Below are some terms commonly used in our Areas of Practice. 



Estate Planning – This area of the law generally includes wills, beneficiary deeds, trusts and powers of attorney. 



Personal Injury Claims – These are claims for compensation that usually arise from the negligence of another person or business entity. They often occur as a result of car accidents or work place injuries.  If a lawsuit is necessary to recover the injured person’s damages, it must be commenced before the deadline for such action, i.e. before the applicable statute of limitations “runs”.

Often insurance carriers for the negligent person or company will contact the injured person through a claims adjuster to take a recorded statement and to obtain an authorization to look at the medical records of the injured person. Information obtained by the adjuster can later be used to limit or even deny a claim. This is why it is important to have legal advice before responding to such a request. Generally adjusters will discourage the injured person from consulting an attorney.

Other insurance coverages such as homeowner’s insurance, Worker’s Compensation, medical payments coverage, uninsured and under-insured motorist coverage on car insurance policies may also be sources of compensation for injuries. An attorney can assist you in evaluating and prosecuting such a claim.



Power of Attorney – This is a document that gives to another person or business institution authority to enter into binding legal contracts, write checks and make decisions regarding the management and disposition of property and, if it is a Medical Power of Attorney, to make healthcare decisions on your behalf. These are usually made in what is called a “durable” form, which means it stays in effect even if the maker becomes incompetent. It is a powerful tool and should only be used in limited circumstances. It is usually notarized so it can be recorded in the land records if necessary.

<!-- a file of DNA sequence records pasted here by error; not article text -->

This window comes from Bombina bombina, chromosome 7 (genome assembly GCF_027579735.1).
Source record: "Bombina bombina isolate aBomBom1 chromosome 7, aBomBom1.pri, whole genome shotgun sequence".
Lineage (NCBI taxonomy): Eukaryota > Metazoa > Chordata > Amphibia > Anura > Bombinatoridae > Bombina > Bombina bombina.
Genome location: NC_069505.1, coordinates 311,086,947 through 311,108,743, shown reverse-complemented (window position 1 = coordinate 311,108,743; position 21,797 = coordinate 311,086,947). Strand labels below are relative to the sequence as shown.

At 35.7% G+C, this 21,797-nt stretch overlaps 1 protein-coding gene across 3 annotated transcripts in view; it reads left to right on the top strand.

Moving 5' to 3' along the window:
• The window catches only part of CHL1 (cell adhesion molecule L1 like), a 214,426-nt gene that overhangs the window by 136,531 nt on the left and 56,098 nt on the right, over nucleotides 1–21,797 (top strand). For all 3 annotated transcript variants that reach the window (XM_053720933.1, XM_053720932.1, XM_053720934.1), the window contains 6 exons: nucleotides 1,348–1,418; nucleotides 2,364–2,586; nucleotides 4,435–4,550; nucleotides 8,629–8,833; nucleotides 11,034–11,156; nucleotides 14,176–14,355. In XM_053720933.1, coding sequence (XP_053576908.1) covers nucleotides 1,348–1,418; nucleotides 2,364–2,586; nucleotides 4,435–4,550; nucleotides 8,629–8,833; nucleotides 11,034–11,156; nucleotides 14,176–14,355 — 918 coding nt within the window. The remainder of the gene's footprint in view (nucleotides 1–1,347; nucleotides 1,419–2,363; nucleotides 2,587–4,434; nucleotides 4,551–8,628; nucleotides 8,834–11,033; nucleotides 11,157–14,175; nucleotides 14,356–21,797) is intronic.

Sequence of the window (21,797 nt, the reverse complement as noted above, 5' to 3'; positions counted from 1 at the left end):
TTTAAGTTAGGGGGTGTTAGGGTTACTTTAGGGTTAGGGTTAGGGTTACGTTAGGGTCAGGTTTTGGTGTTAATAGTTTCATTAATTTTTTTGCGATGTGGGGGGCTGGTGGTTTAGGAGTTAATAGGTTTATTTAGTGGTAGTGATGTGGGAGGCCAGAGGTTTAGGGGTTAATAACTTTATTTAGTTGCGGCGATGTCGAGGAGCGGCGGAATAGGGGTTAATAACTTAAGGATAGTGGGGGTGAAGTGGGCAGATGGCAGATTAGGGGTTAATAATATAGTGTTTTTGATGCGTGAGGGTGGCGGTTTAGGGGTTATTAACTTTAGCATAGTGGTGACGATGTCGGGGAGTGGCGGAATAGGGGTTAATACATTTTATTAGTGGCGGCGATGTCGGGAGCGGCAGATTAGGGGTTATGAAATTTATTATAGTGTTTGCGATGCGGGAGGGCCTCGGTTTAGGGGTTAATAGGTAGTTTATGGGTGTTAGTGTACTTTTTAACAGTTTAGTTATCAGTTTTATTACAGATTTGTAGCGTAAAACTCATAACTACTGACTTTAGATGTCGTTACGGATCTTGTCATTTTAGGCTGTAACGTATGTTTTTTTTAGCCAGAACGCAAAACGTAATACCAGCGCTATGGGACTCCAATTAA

All of the above documents are usually made revocable or modifiable so as circumstances change the documents can be updated. It is possible to make some of them irrevocable, but that should only be done after careful consideration of all the circumstances that might arise.

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Probate – Probate is a generic term for a procedure in the circuit court system that deals with the property and personal matters of a disabled and/or incapacitated person or of a deceased person (a decedent). A Guardianship and/or Conservatorship can be established for a minor or an incapacitated and/or disabled adult person through this court as well. The person appointed as guardian and/or conservator of a person then manages the personal and/or the property, assets, and business affairs of the individual involved. The disabled and/or incapacitated person is called a ward or protectee of the court.

If a person dies with real and/or personal property in his or her name alone, it will be necessary to “probate” that decedent’s estate whether or not the individual has a will.

If a person dies with a will, i.e. “testate,” it and other documents are filed in the probate court in order for the Personal Representative named in the will (previously called an Executor or an Administrator) to obtain authority to administer the estate. A will must be filed and “probated” within the time set by statute for it to govern distribution of the decedent’s estate. If the will is properly “probated,” a document called Letters Testamentary is issued by the court which gives the Personal Representative authority to act as a representative of the decedent’s estate. The probate process normally takes 8 to 9 months, but this time may be shortened or lengthened depending on the size of the estate and whether or not it is necessary to litigate contested claims. There is a statutory six (6) month claim period for full estate administrations that cannot be shortened.